THE LAST OF SHEILA has become a cult film for those who like
deliciously complex whodunits. Its literate and droll
was written by the unlikely team of actor Anthony Perkins and Broadway
composer Stephen Sondheim, another factor in its cult appeal,
especially among Sondheim buffs.
The film begins with a flashback sequence during which arrogant film producer Clinton Greene (James Coburn) and his wife Sheila become embroiled in a shouting match at a cocktail party. Sheila storms out of the house, stomps her way angrily down the road, and is suddenly the tragic victim of a hit-and-run accident. Flash forward to one year later, by which time Greene believes he has gathered enough evidence to prove the so-called accident that killed his wife was premeditated murder, and he has a good idea as to which one of his six friends is the guilty party. He invites them all to vacation with him on his yacht, during which time he hopes to trap the murderer with a series of elaborate role-playing games.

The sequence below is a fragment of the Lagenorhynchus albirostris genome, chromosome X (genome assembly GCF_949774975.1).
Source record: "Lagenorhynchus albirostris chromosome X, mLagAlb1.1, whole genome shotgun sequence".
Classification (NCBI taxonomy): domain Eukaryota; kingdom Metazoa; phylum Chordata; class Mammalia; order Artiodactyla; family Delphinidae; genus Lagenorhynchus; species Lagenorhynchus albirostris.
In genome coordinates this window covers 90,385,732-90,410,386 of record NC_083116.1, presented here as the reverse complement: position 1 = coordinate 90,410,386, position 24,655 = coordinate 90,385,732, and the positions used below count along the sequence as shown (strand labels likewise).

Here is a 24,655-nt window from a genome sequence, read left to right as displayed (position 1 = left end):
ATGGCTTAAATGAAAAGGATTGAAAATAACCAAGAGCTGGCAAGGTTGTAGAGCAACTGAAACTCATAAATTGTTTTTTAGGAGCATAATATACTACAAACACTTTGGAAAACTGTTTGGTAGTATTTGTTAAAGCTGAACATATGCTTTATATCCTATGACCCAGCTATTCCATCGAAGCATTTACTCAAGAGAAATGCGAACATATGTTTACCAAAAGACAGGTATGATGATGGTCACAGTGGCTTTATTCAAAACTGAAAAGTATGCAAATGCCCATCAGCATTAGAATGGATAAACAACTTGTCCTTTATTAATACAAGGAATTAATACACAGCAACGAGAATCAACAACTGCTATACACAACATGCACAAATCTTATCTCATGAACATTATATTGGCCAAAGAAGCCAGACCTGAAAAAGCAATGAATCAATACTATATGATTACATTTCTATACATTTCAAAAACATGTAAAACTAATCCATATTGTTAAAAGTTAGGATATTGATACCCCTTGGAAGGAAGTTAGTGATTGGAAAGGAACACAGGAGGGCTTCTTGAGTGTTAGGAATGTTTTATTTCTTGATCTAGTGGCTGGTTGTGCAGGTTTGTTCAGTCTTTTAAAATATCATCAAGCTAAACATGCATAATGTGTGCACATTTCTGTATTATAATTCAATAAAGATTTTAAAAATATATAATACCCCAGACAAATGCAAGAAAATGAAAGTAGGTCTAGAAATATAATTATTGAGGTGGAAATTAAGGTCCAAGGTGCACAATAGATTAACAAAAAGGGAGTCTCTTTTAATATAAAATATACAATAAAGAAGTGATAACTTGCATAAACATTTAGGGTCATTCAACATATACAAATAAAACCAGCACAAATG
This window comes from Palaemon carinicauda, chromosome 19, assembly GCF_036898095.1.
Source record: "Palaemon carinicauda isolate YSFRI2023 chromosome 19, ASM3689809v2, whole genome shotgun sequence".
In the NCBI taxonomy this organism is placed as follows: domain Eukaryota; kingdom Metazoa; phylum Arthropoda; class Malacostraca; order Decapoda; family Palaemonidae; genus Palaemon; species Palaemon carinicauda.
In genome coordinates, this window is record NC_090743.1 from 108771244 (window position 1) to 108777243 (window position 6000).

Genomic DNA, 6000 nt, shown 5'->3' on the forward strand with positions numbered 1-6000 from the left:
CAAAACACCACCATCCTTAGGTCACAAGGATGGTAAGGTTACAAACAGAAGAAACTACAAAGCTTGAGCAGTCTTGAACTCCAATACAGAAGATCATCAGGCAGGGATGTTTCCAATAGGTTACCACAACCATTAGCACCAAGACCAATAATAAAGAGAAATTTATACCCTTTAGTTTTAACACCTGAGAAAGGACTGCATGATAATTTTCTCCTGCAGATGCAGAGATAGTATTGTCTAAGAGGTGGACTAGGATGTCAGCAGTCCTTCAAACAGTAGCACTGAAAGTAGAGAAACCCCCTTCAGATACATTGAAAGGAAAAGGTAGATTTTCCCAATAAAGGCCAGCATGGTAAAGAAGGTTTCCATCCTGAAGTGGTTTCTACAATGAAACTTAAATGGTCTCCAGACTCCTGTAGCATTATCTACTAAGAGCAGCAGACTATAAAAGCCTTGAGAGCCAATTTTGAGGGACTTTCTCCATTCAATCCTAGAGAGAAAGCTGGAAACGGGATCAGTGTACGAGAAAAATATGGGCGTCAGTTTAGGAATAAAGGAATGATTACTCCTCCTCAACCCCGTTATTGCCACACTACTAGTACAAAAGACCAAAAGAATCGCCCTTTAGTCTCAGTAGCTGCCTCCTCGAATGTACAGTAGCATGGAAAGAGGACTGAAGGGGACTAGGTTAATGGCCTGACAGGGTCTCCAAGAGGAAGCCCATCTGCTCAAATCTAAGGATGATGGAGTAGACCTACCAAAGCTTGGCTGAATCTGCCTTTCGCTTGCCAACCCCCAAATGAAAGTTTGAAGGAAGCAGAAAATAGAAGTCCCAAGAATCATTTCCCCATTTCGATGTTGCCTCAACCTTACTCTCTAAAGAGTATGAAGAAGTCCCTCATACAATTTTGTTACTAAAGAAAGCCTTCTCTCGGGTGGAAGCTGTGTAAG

Whodunit films tend to hold up to two viewings: once to enjoy the plot twists and revelation of the murderer, and once more to catch all the clues missed the first time around. But THE LAST OF SHEILA continues to delight over multiple viewings, owing to its great characters and achingly bitchy wit (these people actually hate one another underneath their chummy exteriors). James Mason and Dyan Cannon are the scene stealers among a mostly strong cast. The weak link is Raquel Welch, whose embarrassingly amateurish performance is downright historic in terms of its awfulness. But she sure could wear a bikini. - JL